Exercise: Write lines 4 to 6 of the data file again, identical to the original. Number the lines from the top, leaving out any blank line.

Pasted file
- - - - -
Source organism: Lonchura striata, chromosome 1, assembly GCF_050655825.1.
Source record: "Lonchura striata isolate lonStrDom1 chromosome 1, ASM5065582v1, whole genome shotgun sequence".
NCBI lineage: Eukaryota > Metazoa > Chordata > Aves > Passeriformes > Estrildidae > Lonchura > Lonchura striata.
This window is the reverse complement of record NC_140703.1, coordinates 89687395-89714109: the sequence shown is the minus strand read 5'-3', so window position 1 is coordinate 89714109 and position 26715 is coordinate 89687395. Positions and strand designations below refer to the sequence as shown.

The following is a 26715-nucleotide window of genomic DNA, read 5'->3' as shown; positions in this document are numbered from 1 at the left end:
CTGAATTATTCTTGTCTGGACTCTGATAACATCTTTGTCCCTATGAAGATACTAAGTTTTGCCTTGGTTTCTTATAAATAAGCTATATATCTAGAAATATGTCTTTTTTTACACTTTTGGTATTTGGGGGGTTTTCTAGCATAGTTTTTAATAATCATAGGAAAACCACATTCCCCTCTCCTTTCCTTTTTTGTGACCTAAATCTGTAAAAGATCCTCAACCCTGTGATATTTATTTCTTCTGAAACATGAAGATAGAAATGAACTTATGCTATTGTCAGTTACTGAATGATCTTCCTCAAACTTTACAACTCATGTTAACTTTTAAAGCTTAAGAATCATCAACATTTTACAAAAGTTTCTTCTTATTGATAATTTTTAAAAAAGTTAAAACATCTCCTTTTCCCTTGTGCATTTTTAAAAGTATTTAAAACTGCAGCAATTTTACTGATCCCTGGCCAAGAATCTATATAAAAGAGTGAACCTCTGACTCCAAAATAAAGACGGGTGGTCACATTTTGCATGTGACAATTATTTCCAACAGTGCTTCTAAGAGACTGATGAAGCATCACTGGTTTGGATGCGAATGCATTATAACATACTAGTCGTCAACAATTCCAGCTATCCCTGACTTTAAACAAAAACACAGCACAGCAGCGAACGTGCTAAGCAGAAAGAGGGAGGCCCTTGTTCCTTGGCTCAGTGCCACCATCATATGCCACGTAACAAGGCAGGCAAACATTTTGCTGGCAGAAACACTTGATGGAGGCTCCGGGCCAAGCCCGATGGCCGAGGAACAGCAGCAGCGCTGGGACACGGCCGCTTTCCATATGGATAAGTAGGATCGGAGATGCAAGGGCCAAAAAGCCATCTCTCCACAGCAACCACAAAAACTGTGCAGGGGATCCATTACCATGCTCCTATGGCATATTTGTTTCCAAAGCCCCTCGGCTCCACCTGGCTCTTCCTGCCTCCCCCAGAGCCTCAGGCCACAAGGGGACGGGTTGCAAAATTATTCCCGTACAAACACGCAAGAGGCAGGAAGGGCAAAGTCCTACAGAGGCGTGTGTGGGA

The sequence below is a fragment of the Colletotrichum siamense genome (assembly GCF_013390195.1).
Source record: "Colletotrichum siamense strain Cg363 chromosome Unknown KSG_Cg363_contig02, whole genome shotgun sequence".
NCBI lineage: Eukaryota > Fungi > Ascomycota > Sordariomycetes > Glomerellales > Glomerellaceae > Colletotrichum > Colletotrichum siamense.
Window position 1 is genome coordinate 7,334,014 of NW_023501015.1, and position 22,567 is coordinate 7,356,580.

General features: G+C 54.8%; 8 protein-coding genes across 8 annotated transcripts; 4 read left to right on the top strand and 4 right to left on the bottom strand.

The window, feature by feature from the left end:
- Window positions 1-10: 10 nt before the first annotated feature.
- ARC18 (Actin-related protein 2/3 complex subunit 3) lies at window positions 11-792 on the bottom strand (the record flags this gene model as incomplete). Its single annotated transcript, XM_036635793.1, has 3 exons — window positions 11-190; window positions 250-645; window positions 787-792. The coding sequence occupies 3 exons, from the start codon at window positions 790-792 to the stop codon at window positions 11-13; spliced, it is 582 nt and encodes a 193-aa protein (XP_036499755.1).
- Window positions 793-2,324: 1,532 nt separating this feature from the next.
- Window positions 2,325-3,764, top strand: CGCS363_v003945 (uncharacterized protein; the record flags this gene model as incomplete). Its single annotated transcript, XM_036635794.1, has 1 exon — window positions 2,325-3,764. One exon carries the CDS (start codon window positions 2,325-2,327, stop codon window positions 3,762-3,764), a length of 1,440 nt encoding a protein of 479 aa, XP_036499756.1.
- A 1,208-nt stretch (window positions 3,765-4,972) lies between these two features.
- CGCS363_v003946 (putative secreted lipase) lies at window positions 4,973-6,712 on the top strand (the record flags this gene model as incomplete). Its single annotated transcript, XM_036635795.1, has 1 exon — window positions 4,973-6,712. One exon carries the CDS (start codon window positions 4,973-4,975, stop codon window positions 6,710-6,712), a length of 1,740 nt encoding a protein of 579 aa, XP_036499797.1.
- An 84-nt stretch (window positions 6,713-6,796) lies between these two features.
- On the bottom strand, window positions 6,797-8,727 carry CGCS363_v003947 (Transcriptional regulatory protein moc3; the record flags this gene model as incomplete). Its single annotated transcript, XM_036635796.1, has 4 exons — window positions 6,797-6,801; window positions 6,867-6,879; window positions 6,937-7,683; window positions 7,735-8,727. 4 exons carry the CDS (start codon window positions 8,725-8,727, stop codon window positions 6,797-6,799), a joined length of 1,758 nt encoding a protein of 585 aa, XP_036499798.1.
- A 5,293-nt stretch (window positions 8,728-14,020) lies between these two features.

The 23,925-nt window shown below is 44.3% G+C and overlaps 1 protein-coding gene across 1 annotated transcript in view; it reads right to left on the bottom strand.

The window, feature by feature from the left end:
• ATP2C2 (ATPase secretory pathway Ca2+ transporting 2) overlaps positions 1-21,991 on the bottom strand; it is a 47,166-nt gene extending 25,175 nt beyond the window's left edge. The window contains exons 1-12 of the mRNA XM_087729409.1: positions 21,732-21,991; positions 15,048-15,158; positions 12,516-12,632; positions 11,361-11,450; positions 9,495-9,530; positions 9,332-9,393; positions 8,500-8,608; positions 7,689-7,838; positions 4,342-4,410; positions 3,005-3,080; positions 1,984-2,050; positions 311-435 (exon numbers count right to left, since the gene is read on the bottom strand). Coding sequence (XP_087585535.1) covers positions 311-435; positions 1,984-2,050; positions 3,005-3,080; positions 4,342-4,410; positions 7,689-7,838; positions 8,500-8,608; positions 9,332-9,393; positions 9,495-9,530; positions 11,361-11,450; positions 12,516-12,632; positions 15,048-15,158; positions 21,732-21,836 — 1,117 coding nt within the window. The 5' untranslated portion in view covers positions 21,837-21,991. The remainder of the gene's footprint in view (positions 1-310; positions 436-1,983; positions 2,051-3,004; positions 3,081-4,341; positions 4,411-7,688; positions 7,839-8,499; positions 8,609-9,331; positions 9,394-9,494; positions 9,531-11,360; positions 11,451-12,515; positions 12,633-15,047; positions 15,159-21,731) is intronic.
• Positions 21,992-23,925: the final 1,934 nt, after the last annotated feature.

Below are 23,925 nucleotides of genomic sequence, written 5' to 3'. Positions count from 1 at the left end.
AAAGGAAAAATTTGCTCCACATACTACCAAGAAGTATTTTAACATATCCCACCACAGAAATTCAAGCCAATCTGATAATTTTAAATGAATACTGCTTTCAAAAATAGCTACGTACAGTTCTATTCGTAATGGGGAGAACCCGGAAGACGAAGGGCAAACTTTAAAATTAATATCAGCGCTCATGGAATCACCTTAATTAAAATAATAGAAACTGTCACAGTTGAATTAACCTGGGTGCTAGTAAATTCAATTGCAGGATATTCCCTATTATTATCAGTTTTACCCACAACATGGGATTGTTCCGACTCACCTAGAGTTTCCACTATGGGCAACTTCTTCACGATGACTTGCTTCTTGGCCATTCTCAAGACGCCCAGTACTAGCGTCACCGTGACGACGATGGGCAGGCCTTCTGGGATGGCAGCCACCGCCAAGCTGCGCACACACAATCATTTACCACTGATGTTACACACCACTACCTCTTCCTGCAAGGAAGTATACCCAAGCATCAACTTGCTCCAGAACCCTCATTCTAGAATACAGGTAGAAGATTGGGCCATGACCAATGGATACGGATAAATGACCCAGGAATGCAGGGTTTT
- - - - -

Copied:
This window is the reverse complement of record NC_140703.1, coordinates 89687395-89714109: the sequence shown is the minus strand read 5'-3', so window position 1 is coordinate 89714109 and position 26715 is coordinate 89687395. Positions and strand designations below refer to the sequence as shown.

The following is a 26715-nucleotide window of genomic DNA, read 5'->3' as shown; positions in this document are numbered from 1 at the left end:
CTGAATTATTCTTGTCTGGACTCTGATAACATCTTTGTCCCTATGAAGATACTAAGTTTTGCCTTGGTTTCTTATAAATAAGCTATATATCTAGAAATATGTCTTTTTTTACACTTTTGGTATTTGGGGGGTTTTCTAGCATAGTTTTTAATAATCATAGGAAAACCACATTCCCCTCTCCTTTCCTTTTTTGTGACCTAAATCTGTAAAAGATCCTCAACCCTGTGATATTTATTTCTTCTGAAACATGAAGATAGAAATGAACTTATGCTATTGTCAGTTACTGAATGATCTTCCTCAAACTTTACAACTCATGTTAACTTTTAAAGCTTAAGAATCATCAACATTTTACAAAAGTTTCTTCTTATTGATAATTTTTAAAAAAGTTAAAACATCTCCTTTTCCCTTGTGCATTTTTAAAAGTATTTAAAACTGCAGCAATTTTACTGATCCCTGGCCAAGAATCTATATAAAAGAGTGAACCTCTGACTCCAAAATAAAGACGGGTGGTCACATTTTGCATGTGACAATTATTTCCAACAGTGCTTCTAAGAGACTGATGAAGCATCACTGGTTTGGATGCGAATGCATTATAACATACTAGTCGTCAACAATTCCAGCTATCCCTGACTTTAAACAAAAACACAGCACAGCAGCGAACGTGCTAAGCAGAAAGAGGGAGGCCCTTGTTCCTTGGCTCAGTGCCACCATCATATGCCACGTAACAAGGCAGGCAAACATTTTGCTGGCAGAAACACTTGATGGAGGCTCCGGGCCAAGCCCGATGGCCGAGGAACAGCAGCAGCGCTGGGACACGGCCGCTTTCCATATGGATAAGTAGGATCGGAGATGCAAGGGCCAAAAAGCCATCTCTCCACAGCAACCACAAAAACTGTGCAGGGGATCCATTACCATGCTCCTATGGCATATTTGTTTCCAAAGCCCCTCGGCTCCACCTGGCTCTTCCTGCCTCCCCCAGAGCCTCAGGCCACAAGGGGACGGGTTGCAAAATTATTCCCGTACAAACACGCAAGAGGCAGGAAGGGCAAAGTCCTACAGAGGCGTGTGTGGGA